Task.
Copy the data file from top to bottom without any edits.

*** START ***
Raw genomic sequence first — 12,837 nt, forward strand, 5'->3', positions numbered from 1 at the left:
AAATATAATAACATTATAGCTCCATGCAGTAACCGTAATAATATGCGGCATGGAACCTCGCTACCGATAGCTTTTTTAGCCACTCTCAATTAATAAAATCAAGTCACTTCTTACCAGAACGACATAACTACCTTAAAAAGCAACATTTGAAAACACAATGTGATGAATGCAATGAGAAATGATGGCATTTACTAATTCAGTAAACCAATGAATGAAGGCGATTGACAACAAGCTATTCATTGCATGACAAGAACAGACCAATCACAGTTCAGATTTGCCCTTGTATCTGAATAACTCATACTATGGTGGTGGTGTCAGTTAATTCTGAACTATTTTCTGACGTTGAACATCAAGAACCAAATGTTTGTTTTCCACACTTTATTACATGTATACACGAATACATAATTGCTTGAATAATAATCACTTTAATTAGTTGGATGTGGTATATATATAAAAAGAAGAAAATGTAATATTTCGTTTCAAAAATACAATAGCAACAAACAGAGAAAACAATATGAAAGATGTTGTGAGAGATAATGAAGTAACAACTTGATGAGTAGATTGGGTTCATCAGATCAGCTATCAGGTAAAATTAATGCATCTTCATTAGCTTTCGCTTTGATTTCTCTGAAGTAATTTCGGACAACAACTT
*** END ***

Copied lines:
Raw genomic sequence first — 12,837 nt, forward strand, 5'->3', positions numbered from 1 at the left:
AAATATAATAACATTATAGCTCCATGCAGTAACCGTAATAATATGCGGCATGGAACCTCGCTACCGATAGCTTTTTTAGCCACTCTCAATTAATAAAATCAAGTCACTTCTTACCAGAACGACATAACTACCTTAAAAAGCAACATTTGAAAACACAATGTGATGAATGCAATGAGAAATGATGGCATTTACTAATTCAGTAAACCAATGAATGAAGGCGATTGACAACAAGCTATTCATTGCATGACAAGAACAGACCAATCACAGTTCAGATTTGCCCTTGTATCTGAATAACTCATACTATGGTGGTGGTGTCAGTTAATTCTGAACTATTTTCTGACGTTGAACATCAAGAACCAAATGTTTGTTTTCCACACTTTATTACATGTATACACGAATACATAATTGCTTGAATAATAATCACTTTAATTAGTTGGATGTGGTATATATATAAAAAGAAGAAAATGTAATATTTCGTTTCAAAAATACAATAGCAACAAACAGAGAAAACAATATGAAAGATGTTGTGAGAGATAATGAAGTAACAACTTGATGAGTAGATTGGGTTCATCAGATCAGCTATCAGGTAAAATTAATGCATCTTCATTAGCTTTCGCTTTGATTTCTCTGAAGTAATTTCGGACAACAACTT